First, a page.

One trial included outpatients, five involved hospitalized patients needing supplemental oxygen, and four included hospitalized patients, regardless of supplemental oxygen requirement. Plasma with high concentrations of coronavirus antibodies was used in four trials, while one used low concentrations, three didn’t have a minimum concentration, and two were unclear about the levels used. Mean patient age in the nine trials with detailed patient characteristics was younger than 70 years, and 80% or more were men.
The authors pointed out that the certainty of the evidence was low to moderate for death from any cause and low for the other outcomes. To enable better synthesis and analysis of findings and more definitive outcomes, they called for creation of uniform outcome measurement across COVID-19 trials. “To aid the development of uniform outcome measurement across trials, core outcome sets involving patients may be a fruitful way forward,” they wrote.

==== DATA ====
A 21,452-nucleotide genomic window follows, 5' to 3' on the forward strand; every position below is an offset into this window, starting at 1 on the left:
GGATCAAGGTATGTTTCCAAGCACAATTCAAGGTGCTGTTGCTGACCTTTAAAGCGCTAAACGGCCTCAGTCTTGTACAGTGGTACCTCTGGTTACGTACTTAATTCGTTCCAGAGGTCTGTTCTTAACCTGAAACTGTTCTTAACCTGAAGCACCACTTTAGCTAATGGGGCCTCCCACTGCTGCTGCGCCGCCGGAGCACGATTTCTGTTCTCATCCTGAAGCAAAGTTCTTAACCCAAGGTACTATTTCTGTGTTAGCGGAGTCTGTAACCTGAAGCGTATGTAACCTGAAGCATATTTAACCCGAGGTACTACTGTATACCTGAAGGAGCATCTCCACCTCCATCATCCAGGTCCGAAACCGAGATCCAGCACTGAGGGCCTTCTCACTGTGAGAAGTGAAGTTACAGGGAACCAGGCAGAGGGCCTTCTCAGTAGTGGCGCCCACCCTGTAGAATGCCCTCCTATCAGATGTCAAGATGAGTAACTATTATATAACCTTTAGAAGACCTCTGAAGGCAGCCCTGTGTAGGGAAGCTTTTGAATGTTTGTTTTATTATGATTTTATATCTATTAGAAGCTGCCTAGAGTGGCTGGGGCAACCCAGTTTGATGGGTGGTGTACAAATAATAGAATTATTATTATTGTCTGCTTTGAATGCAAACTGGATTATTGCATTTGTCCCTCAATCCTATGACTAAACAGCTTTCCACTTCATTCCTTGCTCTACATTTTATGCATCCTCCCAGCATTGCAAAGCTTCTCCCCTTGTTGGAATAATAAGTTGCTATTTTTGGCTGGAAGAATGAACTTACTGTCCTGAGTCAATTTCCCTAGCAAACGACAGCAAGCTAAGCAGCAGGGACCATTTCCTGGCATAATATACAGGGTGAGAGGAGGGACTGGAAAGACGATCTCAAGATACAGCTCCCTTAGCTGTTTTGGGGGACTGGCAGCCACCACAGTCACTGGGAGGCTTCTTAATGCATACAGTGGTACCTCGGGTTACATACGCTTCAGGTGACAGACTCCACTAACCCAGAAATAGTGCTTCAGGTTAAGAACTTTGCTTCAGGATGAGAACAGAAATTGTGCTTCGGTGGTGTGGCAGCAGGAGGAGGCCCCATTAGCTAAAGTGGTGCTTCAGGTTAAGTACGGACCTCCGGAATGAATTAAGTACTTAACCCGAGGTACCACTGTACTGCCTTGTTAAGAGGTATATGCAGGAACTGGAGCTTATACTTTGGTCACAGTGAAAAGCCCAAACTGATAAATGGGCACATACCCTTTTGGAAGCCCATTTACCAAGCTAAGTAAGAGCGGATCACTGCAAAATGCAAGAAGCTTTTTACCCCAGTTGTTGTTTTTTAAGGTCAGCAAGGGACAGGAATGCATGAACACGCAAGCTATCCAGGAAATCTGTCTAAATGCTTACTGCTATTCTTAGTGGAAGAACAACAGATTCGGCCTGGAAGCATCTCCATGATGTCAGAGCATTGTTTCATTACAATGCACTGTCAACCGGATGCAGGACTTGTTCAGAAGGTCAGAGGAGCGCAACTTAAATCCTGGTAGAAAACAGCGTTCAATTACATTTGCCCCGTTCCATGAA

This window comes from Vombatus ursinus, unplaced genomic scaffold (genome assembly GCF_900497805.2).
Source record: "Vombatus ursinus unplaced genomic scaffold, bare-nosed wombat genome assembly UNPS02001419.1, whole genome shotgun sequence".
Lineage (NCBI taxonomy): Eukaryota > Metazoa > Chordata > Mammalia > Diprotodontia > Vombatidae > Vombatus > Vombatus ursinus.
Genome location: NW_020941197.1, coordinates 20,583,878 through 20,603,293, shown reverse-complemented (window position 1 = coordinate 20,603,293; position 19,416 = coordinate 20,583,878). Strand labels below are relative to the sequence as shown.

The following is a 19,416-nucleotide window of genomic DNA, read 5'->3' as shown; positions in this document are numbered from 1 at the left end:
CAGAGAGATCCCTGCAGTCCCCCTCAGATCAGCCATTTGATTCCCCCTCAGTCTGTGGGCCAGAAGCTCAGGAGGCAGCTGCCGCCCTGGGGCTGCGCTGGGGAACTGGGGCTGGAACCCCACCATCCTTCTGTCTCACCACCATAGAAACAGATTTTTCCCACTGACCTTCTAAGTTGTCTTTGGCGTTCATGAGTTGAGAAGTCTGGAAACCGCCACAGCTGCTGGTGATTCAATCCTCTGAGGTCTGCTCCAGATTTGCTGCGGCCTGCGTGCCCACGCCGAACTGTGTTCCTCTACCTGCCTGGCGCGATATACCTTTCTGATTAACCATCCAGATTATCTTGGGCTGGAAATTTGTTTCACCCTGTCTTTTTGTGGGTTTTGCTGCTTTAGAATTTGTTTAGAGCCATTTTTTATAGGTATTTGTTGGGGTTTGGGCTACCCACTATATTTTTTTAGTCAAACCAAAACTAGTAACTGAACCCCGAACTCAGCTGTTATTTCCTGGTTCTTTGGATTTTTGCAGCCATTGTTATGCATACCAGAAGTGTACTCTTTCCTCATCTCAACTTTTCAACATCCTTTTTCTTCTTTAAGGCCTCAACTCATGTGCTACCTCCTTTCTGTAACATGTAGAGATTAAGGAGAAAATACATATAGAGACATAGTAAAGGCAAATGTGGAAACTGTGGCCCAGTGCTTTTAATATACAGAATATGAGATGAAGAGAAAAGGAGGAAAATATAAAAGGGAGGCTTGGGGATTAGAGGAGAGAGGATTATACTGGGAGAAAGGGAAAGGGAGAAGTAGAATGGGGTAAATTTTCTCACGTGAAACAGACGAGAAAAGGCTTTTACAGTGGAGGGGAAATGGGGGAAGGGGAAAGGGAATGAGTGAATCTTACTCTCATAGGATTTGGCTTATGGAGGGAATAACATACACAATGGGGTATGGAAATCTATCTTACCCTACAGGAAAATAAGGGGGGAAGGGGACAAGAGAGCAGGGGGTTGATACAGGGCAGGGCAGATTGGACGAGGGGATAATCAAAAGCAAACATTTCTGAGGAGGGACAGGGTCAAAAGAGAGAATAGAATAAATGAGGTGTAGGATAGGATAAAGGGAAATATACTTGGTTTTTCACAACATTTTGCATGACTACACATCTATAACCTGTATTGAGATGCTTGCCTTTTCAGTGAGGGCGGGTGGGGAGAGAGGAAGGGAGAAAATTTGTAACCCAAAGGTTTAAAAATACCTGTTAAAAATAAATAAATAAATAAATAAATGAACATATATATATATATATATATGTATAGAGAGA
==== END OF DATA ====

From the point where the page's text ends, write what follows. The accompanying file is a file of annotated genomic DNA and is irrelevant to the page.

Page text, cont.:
Although the US Food and Drug Administration granted emergency use authorization for convalescent plasma for the treatment of COVID-19 based on observational data in August 2020, clinical evidence for or against its use is lacking, with only a few trials published in peer-reviewed journals and the rest only preliminary results posted on preprint servers, the authors said.
In addition, preliminary results of the largest coronavirus treatment platform trial, Randomized Evaluation of COVID-19 Therapy (RECOVERY), showed no clinical benefit of convalescent plasma in lowering the risk of death over usual care (RR, 1.04; 95% CI, 0.95 to 1.14) in 10,406 patients. The convalescent plasma arm of that trial was stopped in January 2021 at the recommendation of the data monitoring committee.
Less competition, more coordination
In an editorial in the same journal, Derek Angus, MD, of the University of Pittsburgh (also a JAMA senior editor); Anthony Gordon, MD, of Imperial College London; and Howard Bauchner, MD, JAMA editor-in-chief, noted that although more than 100,000 US COVID-19 patients have received convalescent plasma, the 10-trial meta-analysis included no US studies.